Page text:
“He said, ‘Fine,’ Scarborough recalls. “It was over so fast I thought I’d misunderstood him. But the next day, the call came: ‘You’re taken care of.”‘
The need for these kinds of projects among his fellow Republicans will give Shuster crucial leverage in the spring when he makes his pitch for more spending. It’s a pitch that will come straight from the heart — no one doubts Shuster’s faith in all transportation projects, great or small, necessary or frivolous.
Shuster makes an impassioned case for the Republican Party’s long-standing commitment to infrastructure, from Lincoln and the transcontinental railroad to Teddy Roosevelt and the Panama Canal to Eisenhower’s Interstate Highway system. He is armed with statistics to pinpoint America’s growing infrastructure deficiencies relative to other industrialized nations. And he knows how important such projects can be back home — from experience.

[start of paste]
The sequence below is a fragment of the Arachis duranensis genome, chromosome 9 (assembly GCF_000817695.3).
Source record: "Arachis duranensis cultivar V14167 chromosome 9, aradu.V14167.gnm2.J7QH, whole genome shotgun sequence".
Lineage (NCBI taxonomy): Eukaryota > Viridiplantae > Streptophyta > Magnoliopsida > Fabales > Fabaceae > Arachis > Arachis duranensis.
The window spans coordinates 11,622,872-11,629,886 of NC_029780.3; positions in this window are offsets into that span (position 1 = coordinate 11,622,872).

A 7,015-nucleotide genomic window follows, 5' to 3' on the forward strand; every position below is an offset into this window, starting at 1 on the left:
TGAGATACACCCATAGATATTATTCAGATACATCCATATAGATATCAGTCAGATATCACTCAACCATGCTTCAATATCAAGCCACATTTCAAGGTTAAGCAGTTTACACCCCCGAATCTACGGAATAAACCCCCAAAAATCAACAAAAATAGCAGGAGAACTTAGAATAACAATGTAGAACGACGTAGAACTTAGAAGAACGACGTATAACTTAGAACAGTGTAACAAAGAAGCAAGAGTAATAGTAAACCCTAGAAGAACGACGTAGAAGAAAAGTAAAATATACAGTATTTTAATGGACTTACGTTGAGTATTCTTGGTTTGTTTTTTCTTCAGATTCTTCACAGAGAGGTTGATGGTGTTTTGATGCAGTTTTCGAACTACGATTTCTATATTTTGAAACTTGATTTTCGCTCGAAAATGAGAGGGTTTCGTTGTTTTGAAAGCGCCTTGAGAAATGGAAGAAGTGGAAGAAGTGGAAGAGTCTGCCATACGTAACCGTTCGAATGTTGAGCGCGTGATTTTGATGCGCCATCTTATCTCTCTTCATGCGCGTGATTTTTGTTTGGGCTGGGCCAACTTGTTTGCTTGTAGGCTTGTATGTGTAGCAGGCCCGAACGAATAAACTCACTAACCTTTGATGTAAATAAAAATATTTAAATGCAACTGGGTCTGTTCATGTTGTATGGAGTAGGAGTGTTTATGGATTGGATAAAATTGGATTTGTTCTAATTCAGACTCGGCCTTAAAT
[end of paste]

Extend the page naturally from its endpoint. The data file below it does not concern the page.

Altoona, the biggest city in his hardscrabble district in central Pennsylvania, had been built around commerce generated by the Pennsylvania Railroad early in the century. Residents bristled at having been passed over for a much-needed highway connection to the Pennsylvania Turnpike. When Shuster finally secured the necessary funding for the four-lane road in 1994, he achieved, as one resident told me, “sainthood.”
The road is named the “Bud Shuster Highway.”
But that’s not all Shuster has tried to bring home. In 1992, his support for a $30-million automated sidewalk in Altoona to bridge the railroad bed running through downtown caught the attention of humorist Dave Barry. (“I don’t know about you, but as a taxpayer, I am outraged to discover that, in this day and age, Altoona residents are still being forced to walk around on regular low-tech stationary sidewalks,” Barry wrote.)